By Simon Glanville
Newcastle United like surprises. First it was the return of ‘King’ Kevin Keegan. Then they plucked Joe Kinnear back from the football wilderness. This time it’s the ruthless sacking of Chris Hughton.
This is a club that got rid of the great Sir Bobby Robson after all; maybe we should have seen it coming. Question marks have been hanging over Hughton’s future for a while. Not because of results on the pitch - far from it – but due to the apparent lack of support from owner Mike Ashley and MD Derek Lambias.
Assurances were made in October that talks with the 51-year-old – out of contract in the summer – would start in the New Year. That was the sign that Hughton was on borrowed time. According to the club they are looking for someone “with more managerial experience”.
The dismissal seems incredibly harsh, with Newcastle sitting in eleventh place in the Premier League after comprehensively winning the Championship last term.
If a five-game winless run is the reason why, football really has gone crazy.
At the end of October, Hughton was the hero on Tyneside after masterminding the Toon’s 5-1 hammering of North-East rivals Sunderland. Six were put past Aston Villa in their opening home game of the season, while on the road there have been wins at the likes of Everton and Arsenal. Even his last home game in charge saw Newcastle hold the current Premier League champions.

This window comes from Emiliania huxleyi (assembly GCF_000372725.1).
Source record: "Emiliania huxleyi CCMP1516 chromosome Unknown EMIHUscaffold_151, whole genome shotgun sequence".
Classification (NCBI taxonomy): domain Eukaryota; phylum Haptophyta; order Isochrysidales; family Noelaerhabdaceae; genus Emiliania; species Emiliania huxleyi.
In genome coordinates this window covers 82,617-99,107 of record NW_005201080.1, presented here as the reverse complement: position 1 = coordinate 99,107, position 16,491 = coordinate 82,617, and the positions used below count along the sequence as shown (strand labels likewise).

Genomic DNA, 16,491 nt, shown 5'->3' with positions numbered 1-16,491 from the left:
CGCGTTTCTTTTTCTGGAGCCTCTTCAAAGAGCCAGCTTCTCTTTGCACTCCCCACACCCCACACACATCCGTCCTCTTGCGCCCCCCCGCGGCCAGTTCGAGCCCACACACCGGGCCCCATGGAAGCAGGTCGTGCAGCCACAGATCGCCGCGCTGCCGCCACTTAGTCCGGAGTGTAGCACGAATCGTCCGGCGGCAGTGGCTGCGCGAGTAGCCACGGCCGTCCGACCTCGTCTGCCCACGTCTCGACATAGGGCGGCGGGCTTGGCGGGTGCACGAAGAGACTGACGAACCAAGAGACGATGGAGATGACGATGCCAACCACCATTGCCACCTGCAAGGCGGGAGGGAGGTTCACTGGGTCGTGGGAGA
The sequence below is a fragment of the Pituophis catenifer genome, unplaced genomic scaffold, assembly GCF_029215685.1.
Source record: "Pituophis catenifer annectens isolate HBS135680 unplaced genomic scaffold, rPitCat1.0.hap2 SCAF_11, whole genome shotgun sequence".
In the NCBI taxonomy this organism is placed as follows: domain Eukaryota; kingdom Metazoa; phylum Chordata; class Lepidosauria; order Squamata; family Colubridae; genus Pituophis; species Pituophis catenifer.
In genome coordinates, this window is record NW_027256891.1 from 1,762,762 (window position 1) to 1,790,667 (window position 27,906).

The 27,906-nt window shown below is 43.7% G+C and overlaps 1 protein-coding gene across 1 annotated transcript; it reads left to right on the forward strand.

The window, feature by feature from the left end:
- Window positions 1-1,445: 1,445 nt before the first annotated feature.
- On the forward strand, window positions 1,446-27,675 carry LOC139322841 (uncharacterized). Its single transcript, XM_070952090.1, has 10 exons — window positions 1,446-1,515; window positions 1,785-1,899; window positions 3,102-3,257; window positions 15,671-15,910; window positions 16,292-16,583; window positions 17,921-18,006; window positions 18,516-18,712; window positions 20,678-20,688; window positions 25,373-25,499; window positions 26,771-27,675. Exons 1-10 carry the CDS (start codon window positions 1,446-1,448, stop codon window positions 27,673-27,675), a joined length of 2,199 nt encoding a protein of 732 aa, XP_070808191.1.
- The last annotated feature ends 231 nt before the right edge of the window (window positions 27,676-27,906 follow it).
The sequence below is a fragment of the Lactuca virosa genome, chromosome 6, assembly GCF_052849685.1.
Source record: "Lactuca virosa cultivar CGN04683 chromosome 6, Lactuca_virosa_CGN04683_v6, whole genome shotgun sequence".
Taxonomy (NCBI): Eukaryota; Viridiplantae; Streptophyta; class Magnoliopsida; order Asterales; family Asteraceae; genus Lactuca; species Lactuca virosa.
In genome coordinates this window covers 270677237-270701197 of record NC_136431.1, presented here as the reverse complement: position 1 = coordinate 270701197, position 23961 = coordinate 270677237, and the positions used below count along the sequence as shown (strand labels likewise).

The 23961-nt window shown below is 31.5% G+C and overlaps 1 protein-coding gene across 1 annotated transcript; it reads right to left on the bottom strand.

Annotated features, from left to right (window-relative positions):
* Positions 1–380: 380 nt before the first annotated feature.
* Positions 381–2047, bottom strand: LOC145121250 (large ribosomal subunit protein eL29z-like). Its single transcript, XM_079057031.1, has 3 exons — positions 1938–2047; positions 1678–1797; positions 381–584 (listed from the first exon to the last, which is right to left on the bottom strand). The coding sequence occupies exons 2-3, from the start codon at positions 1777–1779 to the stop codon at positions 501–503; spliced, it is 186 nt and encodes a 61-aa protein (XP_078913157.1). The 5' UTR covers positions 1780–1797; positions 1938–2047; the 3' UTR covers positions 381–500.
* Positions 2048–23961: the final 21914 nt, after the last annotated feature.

Sunday’s defeat at West Brom did leave the Magpies with just two points from a possible fifteen since their victory at the Emirates on 7 November, enough for Ashley to say goodbye.
A well-respected football man, the treatment of Hughton has not gone down too well. But niceties aside, Newcastle may have just made a massive mistake. Just over eighteen months ago they were a club in disarray. Relegated to the Championship, put up for sale and strongly tipped to struggle to bounce back. The ‘experienced’ names didn’t want the job.
It was Hughton who stepped up when the club badly needed him.
Despite limited funds and a mass exodus of players, Hughton’s Newcastle flourished. A return to the Premier League was secured with five games remaining, and their final total of 102 points earned them a new club record.
This season his side has flirted with the top six and remained with in breathing space of the bottom three, but that is clearly not enough. Expectations are clearly high on Tyneside, but the grass isn’t always greener on the other side.
It remains to be seen who will fill the huge void left by Chris Hughton’s departure. One thing is for you, they are very big shoes to fill.